Another interesting tidbit is that approximately 20% in each update did not work or study, and thus sick days didn’t apply to them.
It’s worth noting because that makes the number above – one third who did not take any sick leave – even more significant. This 30-34% of people is actually a portion of the roughly ~75% for whom the question was even relevant (taking into account those who don’t work or study, and those who gave no answer).
Thus it’s actually 44% of the total relevant respondents who did not take any sick leave in 12 months – nearly half of all workers/students.
With the study beginning at the start of 2020, and concluding at the end of 2021, you might expect big fluctuations in sick days due to COVID-19.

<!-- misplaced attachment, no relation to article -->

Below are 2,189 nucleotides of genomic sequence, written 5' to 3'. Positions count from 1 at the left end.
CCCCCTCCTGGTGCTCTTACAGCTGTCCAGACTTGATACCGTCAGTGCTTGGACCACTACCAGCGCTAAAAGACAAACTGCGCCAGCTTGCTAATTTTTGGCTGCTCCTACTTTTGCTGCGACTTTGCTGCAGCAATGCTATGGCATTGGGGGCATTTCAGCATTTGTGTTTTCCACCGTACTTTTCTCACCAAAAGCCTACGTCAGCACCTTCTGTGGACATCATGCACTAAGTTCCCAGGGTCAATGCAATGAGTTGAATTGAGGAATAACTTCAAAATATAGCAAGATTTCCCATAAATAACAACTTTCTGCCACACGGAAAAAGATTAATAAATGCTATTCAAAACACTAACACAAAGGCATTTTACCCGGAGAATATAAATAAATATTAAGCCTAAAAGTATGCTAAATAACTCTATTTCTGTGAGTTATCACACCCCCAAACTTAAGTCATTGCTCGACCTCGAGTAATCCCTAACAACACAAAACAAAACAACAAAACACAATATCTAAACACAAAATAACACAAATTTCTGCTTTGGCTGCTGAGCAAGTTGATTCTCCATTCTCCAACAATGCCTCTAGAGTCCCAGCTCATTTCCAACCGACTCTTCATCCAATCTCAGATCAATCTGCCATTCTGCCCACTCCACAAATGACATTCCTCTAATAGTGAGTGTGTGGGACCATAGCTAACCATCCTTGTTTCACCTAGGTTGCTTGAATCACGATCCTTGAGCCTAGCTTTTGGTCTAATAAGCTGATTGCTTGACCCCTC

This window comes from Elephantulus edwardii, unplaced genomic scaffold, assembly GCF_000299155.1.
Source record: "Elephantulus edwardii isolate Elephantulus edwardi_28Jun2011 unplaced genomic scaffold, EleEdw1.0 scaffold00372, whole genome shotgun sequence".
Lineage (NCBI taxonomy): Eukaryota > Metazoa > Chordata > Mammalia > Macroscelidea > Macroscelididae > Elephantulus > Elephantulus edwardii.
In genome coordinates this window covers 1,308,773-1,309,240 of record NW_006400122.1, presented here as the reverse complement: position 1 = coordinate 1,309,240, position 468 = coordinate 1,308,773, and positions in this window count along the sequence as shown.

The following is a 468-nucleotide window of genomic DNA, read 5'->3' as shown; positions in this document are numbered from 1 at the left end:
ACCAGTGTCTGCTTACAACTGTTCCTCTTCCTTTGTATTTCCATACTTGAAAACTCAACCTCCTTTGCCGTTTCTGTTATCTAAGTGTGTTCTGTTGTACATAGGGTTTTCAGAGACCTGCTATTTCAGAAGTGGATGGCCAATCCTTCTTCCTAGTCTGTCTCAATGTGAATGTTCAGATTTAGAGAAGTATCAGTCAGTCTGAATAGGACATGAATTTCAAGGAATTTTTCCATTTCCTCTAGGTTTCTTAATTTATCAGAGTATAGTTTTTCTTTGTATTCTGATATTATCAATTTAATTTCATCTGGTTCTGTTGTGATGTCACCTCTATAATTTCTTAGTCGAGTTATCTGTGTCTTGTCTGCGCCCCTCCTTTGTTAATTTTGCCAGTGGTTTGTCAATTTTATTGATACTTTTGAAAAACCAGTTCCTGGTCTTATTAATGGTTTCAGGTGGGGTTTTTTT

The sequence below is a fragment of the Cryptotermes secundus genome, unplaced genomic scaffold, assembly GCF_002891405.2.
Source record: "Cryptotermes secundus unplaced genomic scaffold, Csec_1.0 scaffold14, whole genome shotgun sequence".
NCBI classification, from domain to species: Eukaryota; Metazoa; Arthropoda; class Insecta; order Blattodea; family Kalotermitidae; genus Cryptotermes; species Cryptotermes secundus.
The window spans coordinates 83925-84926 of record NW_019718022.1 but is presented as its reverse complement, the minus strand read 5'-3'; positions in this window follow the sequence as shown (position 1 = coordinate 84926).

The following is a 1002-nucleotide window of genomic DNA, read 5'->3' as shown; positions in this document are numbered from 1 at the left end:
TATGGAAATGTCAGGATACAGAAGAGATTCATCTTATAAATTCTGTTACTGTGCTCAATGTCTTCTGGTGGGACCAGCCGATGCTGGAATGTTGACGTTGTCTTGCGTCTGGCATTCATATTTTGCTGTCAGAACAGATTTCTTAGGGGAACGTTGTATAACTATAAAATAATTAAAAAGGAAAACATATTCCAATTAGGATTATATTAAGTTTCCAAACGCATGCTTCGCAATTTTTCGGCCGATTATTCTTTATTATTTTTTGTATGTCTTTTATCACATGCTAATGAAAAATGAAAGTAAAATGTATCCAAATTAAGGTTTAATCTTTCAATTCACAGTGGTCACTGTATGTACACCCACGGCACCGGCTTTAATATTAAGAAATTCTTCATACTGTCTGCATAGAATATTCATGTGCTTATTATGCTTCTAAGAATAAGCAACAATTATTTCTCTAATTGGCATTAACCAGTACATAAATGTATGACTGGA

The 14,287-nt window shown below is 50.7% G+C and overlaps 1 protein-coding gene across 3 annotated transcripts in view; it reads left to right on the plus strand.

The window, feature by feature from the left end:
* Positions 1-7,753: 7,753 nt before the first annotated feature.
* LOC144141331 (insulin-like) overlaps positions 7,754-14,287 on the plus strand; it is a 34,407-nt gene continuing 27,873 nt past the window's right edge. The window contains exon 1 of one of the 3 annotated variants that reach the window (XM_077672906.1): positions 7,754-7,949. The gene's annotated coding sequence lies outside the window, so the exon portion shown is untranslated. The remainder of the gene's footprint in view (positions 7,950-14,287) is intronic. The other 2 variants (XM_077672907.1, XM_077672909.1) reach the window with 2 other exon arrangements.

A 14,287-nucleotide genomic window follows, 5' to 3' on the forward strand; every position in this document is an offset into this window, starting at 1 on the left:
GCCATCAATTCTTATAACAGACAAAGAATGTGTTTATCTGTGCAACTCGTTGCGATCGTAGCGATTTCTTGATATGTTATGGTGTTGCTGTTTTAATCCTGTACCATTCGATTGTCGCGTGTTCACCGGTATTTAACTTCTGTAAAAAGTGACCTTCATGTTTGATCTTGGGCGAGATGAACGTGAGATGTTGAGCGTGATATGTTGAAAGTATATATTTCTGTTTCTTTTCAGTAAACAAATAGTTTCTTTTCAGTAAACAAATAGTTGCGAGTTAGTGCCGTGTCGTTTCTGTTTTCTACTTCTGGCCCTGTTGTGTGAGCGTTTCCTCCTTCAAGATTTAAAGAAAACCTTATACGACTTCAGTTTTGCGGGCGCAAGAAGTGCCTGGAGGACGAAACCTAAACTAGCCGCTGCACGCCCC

However, that wasn’t the case. The numbers are fairly consistent throughout, with nothing major to suggest that the biggest global pandemic of our generation was going on at the time of this study.
Now, what does this data really mean?
It’s somewhat surprising that almost half of all workers/students seem to go at least 12 months without taking a sick day. Is this a good thing, or a bad thing?
Truth is, it’s hard to say. One could say this is normal, or to be expected. After all, most of us try to keep ourselves healthy, whether it be by eating right, exercising, taking regular time off, or any of the above.
But it could also be a sign that a lot of people aren’t taking sick leave when they’re actually sick – possibly because they don’t have paid sick leave available to them, or because their workplace looks down on people who take sick leave.